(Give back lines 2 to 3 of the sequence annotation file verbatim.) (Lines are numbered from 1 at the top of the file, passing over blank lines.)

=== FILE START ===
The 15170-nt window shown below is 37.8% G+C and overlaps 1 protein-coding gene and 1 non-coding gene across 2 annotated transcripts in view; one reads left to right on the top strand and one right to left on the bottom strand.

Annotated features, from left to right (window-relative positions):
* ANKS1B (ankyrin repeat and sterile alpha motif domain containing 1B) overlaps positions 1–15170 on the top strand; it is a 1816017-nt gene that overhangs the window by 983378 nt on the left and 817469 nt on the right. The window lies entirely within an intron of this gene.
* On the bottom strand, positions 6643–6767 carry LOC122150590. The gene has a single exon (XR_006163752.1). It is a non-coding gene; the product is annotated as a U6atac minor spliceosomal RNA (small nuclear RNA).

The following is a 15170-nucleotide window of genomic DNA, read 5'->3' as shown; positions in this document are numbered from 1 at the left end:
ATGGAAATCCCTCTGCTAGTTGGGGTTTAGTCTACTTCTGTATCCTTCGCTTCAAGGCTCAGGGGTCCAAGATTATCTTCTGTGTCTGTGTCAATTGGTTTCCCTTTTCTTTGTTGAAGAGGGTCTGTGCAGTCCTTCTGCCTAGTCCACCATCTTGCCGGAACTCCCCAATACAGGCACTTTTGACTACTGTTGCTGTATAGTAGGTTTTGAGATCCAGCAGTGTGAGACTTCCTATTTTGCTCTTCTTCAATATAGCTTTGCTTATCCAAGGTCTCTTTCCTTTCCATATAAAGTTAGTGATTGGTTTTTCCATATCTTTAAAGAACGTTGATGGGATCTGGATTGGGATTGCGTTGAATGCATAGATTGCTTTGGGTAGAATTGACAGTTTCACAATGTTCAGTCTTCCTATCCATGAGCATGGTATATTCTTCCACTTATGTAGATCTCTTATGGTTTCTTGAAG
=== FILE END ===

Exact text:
Annotated features, from left to right (window-relative positions):
* ANKS1B (ankyrin repeat and sterile alpha motif domain containing 1B) overlaps positions 1–15170 on the top strand; it is a 1816017-nt gene that overhangs the window by 983378 nt on the left and 817469 nt on the right. The window lies entirely within an intron of this gene.